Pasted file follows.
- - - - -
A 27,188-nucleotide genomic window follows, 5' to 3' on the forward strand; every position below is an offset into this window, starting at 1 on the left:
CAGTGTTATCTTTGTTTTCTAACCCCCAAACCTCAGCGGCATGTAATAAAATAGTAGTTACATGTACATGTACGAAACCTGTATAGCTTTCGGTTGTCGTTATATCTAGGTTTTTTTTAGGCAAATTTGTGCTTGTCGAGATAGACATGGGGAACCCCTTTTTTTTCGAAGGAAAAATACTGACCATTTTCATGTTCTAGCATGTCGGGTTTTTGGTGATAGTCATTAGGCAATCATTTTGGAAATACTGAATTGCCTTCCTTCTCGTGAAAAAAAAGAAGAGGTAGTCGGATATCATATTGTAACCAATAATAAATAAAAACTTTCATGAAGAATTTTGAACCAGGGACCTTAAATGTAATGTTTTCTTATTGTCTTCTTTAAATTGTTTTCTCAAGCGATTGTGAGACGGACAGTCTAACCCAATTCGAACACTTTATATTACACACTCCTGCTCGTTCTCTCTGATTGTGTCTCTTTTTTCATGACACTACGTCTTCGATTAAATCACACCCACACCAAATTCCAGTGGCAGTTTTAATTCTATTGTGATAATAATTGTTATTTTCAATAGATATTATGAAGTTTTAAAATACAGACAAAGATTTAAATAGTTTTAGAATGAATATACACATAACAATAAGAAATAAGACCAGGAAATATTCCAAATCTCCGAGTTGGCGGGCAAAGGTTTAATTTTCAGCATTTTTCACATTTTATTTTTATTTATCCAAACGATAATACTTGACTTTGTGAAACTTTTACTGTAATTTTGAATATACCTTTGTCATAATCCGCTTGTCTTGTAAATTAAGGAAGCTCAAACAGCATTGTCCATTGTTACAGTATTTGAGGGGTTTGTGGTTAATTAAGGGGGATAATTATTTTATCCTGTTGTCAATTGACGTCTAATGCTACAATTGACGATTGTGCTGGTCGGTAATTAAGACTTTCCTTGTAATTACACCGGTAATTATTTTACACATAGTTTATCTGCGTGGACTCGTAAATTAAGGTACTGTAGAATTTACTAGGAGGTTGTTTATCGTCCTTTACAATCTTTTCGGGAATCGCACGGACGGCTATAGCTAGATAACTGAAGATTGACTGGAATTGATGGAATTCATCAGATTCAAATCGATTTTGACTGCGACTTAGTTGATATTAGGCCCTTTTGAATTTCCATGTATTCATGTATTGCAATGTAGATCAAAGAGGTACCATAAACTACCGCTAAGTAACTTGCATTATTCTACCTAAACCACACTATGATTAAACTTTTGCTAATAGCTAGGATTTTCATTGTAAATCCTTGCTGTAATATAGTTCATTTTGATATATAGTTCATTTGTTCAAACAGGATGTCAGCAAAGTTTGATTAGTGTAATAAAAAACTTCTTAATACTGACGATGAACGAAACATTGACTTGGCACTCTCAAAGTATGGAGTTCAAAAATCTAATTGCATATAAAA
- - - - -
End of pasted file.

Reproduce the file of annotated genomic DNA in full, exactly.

A 27,188-nucleotide genomic window follows, 5' to 3' on the forward strand; every position below is an offset into this window, starting at 1 on the left:
CAGTGTTATCTTTGTTTTCTAACCCCCAAACCTCAGCGGCATGTAATAAAATAGTAGTTACATGTACATGTACGAAACCTGTATAGCTTTCGGTTGTCGTTATATCTAGGTTTTTTTTAGGCAAATTTGTGCTTGTCGAGATAGACATGGGGAACCCCTTTTTTTTCGAAGGAAAAATACTGACCATTTTCATGTTCTAGCATGTCGGGTTTTTGGTGATAGTCATTAGGCAATCATTTTGGAAATACTGAATTGCCTTCCTTCTCGTGAAAAAAAAGAAGAGGTAGTCGGATATCATATTGTAACCAATAATAAATAAAAACTTTCATGAAGAATTTTGAACCAGGGACCTTAAATGTAATGTTTTCTTATTGTCTTCTTTAAATTGTTTTCTCAAGCGATTGTGAGACGGACAGTCTAACCCAATTCGAACACTTTATATTACACACTCCTGCTCGTTCTCTCTGATTGTGTCTCTTTTTTCATGACACTACGTCTTCGATTAAATCACACCCACACCAAATTCCAGTGGCAGTTTTAATTCTATTGTGATAATAATTGTTATTTTCAATAGATATTATGAAGTTTTAAAATACAGACAAAGATTTAAATAGTTTTAGAATGAATATACACATAACAATAAGAAATAAGACCAGGAAATATTCCAAATCTCCGAGTTGGCGGGCAAAGGTTTAATTTTCAGCATTTTTCACATTTTATTTTTATTTATCCAAACGATAATACTTGACTTTGTGAAACTTTTACTGTAATTTTGAATATACCTTTGTCATAATCCGCTTGTCTTGTAAATTAAGGAAGCTCAAACAGCATTGTCCATTGTTACAGTATTTGAGGGGTTTGTGGTTAATTAAGGGGGATAATTATTTTATCCTGTTGTCAATTGACGTCTAATGCTACAATTGACGATTGTGCTGGTCGGTAATTAAGACTTTCCTTGTAATTACACCGGTAATTATTTTACACATAGTTTATCTGCGTGGACTCGTAAATTAAGGTACTGTAGAATTTACTAGGAGGTTGTTTATCGTCCTTTACAATCTTTTCGGGAATCGCACGGACGGCTATAGCTAGATAACTGAAGATTGACTGGAATTGATGGAATTCATCAGATTCAAATCGATTTTGACTGCGACTTAGTTGATATTAGGCCCTTTTGAATTTCCATGTATTCATGTATTGCAATGTAGATCAAAGAGGTACCATAAACTACCGCTAAGTAACTTGCATTATTCTACCTAAACCACACTATGATTAAACTTTTGCTAATAGCTAGGATTTTCATTGTAAATCCTTGCTGTAATATAGTTCATTTTGATATATAGTTCATTTGTTCAAACAGGATGTCAGCAAAGTTTGATTAGTGTAATAAAAAACTTCTTAATACTGACGATGAACGAAACATTGACTTGGCACTCTCAAAGTATGGAGTTCAAAAATCTAATTGCATATAAAA